19 years after City Council redistricting, City Hall faces racial battle lines again


In 1971, when the Baltimore City Council carved up the city into new councilmanic districts, a number of black political activists objected that the so-called "New Plan" would dilute the voting power of the growing black population in the city's traditionally white districts.

They asserted that the plan was a thinly veiled effort to solidify white control of the Council, basing their charge in part on a Baltimore City Bar Association study that concluded there were serious questions of the constitutionality of the plan because, according to the report, it attempted to minimize the political influence of black voters.

But white political organizations, which dominated politics in four of the six councilmanic districts in 1971, pushed the plan through the Council. Even though Mayor Thomas J. D'Alesandro III was sympathetic to black objections, he signed the plan into law.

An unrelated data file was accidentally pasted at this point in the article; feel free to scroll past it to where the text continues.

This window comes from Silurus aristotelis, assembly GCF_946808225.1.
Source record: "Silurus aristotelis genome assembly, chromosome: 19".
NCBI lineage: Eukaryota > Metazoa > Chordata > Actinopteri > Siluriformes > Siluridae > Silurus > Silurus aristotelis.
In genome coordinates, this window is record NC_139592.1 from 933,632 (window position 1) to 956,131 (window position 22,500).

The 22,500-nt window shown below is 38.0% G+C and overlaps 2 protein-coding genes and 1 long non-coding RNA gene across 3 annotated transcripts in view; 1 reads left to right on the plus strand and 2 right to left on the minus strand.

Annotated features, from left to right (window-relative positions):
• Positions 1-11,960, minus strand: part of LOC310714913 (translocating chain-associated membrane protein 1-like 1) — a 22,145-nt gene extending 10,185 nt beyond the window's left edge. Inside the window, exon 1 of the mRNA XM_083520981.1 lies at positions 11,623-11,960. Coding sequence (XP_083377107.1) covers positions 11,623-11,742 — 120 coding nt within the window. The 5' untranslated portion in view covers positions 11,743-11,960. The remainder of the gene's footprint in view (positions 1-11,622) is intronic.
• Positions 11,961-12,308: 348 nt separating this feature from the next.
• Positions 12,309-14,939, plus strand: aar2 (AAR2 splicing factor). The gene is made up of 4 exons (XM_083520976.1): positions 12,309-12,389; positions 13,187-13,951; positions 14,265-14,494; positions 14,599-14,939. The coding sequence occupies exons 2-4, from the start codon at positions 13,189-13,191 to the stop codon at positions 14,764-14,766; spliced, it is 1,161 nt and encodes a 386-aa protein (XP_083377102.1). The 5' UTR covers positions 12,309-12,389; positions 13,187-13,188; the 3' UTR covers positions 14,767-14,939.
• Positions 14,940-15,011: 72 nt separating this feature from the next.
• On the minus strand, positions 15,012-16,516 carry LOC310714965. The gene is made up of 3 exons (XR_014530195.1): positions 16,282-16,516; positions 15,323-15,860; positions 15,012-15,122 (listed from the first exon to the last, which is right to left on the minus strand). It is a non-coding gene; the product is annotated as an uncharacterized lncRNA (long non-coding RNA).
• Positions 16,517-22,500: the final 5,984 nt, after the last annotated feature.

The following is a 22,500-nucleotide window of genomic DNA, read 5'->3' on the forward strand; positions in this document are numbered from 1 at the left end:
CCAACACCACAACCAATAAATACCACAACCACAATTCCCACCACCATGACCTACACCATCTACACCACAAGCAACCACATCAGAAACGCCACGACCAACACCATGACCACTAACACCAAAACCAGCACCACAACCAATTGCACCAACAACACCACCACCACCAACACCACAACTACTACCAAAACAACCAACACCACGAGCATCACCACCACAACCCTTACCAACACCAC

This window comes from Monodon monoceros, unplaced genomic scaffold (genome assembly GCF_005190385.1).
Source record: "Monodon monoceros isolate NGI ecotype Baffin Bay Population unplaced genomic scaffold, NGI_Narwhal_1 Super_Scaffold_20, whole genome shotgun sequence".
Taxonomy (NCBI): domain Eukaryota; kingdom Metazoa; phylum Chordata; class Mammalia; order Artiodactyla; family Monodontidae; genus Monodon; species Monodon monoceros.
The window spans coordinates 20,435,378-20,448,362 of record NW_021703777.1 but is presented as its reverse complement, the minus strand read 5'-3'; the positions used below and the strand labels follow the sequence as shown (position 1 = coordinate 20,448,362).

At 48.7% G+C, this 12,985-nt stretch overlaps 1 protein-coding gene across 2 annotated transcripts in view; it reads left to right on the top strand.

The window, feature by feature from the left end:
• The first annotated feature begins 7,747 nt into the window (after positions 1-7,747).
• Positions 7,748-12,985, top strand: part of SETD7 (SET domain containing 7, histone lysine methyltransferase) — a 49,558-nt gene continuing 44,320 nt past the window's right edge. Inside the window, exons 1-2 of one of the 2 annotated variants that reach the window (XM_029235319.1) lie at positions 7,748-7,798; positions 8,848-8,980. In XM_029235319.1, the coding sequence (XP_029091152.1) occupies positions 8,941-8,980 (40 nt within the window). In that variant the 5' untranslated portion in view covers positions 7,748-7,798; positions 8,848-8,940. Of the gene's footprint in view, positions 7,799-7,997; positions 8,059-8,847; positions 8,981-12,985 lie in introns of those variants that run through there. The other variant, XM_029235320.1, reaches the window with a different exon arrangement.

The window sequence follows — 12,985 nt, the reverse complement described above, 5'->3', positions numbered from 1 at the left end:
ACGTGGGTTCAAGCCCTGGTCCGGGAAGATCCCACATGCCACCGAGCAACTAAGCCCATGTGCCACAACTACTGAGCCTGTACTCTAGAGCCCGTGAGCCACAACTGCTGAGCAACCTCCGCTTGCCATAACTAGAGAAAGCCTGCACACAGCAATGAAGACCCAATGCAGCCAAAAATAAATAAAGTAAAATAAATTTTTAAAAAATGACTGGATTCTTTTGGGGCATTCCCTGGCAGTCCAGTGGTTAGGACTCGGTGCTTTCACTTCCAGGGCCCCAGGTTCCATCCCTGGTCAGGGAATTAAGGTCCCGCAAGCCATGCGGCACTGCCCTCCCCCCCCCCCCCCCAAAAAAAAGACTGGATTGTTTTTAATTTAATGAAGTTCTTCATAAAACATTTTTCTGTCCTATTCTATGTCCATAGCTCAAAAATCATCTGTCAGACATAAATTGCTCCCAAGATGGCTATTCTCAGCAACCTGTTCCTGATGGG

Now, two decades later, a new mayor is faced with the task of revising district lines. And, as it was during redistricting in 1971 and 1983, race again is the issue, black politicians say.

Because many black voters in the city say the Council district lines still dilute black voting strength, City Hall observers wonder whether Mayor Kurt L. Schmoke might be persuaded to press for boundaries that might help more blacks get elected to the Council when he takes up redistricting next year.

They note that one of the mayor's most trusted advisers, Larry S. Gibson, worked on the bar association study, which became the basis of a lawsuit challenging the 1971 redistricting. Mr. Gibson denied last week that he had any interest in City Council politics, saying he was preoccupied with helping the mayor win re-election.

"I really don't know that much about it," Mr. Gibson said.